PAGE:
KARACHI: We cannot look at the issue of water in isolation, said former governor of State Bank of Pakistan at the 3rd Karachi International Water Conference – The Future of Water, organised by the Hisaar Foundation on Tuesday. “We do not have a water crisis; we have a failure of governance with regard to water issues.”
In a session, titled, ‘The architects of water economy in Pakistan’, wherein stakeholders, such as government institutions, commercial banks and international players shared their understanding and analysis, Dr Hussain said that the demand for water is changing from cereal purposes to meat, poultry and fish, adding that meat demands a lot more water.
He complained that the strategies to tackle the issue are present, but there is a huge gap between the policies and their implementation. “Feudal lords are given direct access to water from canals, which is against any policy laid down in the Sindh irrigation department,” he said, adding that these landlords need to be charged the market price for the water they consume.
Echoing Dr Hussain’s sentiment, Pakistan Business Council (PBC) Chief Executive Officer (CEO) Ehsan Malik said that in order to manage something as valuable as water, it needs to be measurable and in order to value something as essential as water, it needs to have a price tag.
He disclosed that PBC conducted a study where it was learnt that $23 billion worth of economic activity is lost as canals are only 33% efficient. “A $2 billion food trade deficit for an agrarian economy is absolutely ridiculous,” he said expressing his dismay at the findings.
“Wherever there is water, there is light; wherever there is light, there is life,” said Dr Salman Shah, former finance minister, adding that there are more ‘water black holes’ than there are areas without electricity. “Water black holes are areas where we have failed to provide viable irrigation systems, which are directly linked to poverty since a lack of irrigation means a lack of agricultural output,” he explained.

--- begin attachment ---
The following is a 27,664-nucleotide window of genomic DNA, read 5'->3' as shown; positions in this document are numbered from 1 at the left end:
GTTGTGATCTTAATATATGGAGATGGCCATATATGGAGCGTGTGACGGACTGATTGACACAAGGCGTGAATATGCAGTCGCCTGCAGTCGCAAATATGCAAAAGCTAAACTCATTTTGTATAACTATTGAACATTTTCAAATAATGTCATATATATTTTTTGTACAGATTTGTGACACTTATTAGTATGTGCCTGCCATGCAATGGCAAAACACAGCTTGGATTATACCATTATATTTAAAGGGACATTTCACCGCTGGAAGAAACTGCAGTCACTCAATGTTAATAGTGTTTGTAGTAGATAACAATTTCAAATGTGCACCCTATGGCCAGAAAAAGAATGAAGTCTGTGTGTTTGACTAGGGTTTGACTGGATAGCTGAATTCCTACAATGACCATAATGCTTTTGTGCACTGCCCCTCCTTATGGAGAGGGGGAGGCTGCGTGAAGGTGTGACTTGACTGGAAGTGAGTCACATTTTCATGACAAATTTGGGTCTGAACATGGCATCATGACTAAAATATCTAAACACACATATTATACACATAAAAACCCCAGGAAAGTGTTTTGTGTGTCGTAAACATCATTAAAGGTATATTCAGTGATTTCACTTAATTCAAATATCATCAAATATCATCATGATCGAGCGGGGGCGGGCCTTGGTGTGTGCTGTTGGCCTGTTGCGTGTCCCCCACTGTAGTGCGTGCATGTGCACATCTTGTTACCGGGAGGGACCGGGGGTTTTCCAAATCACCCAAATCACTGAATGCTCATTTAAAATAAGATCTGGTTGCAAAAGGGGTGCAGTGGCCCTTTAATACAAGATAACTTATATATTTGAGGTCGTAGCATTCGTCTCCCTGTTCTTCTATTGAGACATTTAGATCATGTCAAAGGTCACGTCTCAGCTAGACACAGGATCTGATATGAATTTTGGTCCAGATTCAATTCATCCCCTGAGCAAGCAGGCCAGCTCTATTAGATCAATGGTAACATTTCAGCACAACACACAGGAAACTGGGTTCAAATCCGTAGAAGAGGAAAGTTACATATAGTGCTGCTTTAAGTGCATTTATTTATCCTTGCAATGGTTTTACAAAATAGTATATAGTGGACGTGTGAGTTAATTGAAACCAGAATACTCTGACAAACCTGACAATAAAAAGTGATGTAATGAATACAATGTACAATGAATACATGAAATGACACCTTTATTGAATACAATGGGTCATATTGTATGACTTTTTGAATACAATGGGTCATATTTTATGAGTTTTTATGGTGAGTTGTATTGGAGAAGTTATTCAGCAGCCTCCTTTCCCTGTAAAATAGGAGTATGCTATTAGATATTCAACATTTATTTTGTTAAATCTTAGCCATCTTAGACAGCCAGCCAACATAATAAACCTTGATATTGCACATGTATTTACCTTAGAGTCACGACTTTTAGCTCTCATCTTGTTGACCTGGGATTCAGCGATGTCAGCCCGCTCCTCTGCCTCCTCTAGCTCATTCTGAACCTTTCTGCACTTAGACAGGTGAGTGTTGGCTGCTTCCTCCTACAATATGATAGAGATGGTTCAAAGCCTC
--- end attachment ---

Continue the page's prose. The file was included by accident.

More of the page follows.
Another panelist, a former quality engineer at the Budapest Waterworks in Hungary, Genoveva Frank said that in his brief time in Pakistan, he has seen people using the most expensive and most water-consuming systems.
He advised that there are mobile water purification and packaging systems available that should be used instead. “We are here to help so please learn from us and adopt the changes discussed in order to preserve water for the future,” he added.
In conclusion, a question was posed to the Water and Power Development Authority (Wapda) Chairperson Lieutenant General (retd) Muzammil Hussain, relating to hydro-electric projects under the China-Pakistan Economic Corridor. “The Chinese did show an interest in such projects but they spoke of ownership, which is unacceptable to Wapda and Pakistan,” he replied.